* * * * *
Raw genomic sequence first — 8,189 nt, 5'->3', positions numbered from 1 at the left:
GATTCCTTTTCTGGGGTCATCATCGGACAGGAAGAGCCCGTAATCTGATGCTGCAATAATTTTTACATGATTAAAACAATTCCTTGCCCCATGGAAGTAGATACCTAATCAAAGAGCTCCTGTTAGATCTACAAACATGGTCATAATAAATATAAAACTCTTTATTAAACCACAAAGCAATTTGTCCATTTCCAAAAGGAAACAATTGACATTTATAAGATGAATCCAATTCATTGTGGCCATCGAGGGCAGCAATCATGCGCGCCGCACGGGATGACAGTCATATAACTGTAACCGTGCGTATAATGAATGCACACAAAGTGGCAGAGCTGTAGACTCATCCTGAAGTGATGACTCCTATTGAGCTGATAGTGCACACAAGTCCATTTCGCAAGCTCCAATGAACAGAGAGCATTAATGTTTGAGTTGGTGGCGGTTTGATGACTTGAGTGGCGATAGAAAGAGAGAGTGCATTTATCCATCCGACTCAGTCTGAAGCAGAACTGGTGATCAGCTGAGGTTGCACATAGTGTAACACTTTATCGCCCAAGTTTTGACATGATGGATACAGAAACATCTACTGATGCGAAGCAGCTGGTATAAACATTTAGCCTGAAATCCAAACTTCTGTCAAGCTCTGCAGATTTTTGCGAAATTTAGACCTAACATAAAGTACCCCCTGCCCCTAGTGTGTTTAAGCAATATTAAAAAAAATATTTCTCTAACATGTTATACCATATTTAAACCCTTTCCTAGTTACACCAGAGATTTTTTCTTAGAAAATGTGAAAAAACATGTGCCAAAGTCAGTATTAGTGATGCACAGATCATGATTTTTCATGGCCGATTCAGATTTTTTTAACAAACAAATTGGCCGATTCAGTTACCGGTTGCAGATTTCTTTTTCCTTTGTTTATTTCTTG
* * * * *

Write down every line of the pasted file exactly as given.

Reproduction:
Raw genomic sequence first — 8,189 nt, 5'->3', positions numbered from 1 at the left:
GATTCCTTTTCTGGGGTCATCATCGGACAGGAAGAGCCCGTAATCTGATGCTGCAATAATTTTTACATGATTAAAACAATTCCTTGCCCCATGGAAGTAGATACCTAATCAAAGAGCTCCTGTTAGATCTACAAACATGGTCATAATAAATATAAAACTCTTTATTAAACCACAAAGCAATTTGTCCATTTCCAAAAGGAAACAATTGACATTTATAAGATGAATCCAATTCATTGTGGCCATCGAGGGCAGCAATCATGCGCGCCGCACGGGATGACAGTCATATAACTGTAACCGTGCGTATAATGAATGCACACAAAGTGGCAGAGCTGTAGACTCATCCTGAAGTGATGACTCCTATTGAGCTGATAGTGCACACAAGTCCATTTCGCAAGCTCCAATGAACAGAGAGCATTAATGTTTGAGTTGGTGGCGGTTTGATGACTTGAGTGGCGATAGAAAGAGAGAGTGCATTTATCCATCCGACTCAGTCTGAAGCAGAACTGGTGATCAGCTGAGGTTGCACATAGTGTAACACTTTATCGCCCAAGTTTTGACATGATGGATACAGAAACATCTACTGATGCGAAGCAGCTGGTATAAACATTTAGCCTGAAATCCAAACTTCTGTCAAGCTCTGCAGATTTTTGCGAAATTTAGACCTAACATAAAGTACCCCCTGCCCCTAGTGTGTTTAAGCAATATTAAAAAAAATATTTCTCTAACATGTTATACCATATTTAAACCCTTTCCTAGTTACACCAGAGATTTTTTCTTAGAAAATGTGAAAAAACATGTGCCAAAGTCAGTATTAGTGATGCACAGATCATGATTTTTCATGGCCGATTCAGATTTTTTTAACAAACAAATTGGCCGATTCAGTTACCGGTTGCAGATTTCTTTTTCCTTTGTTTATTTCTTG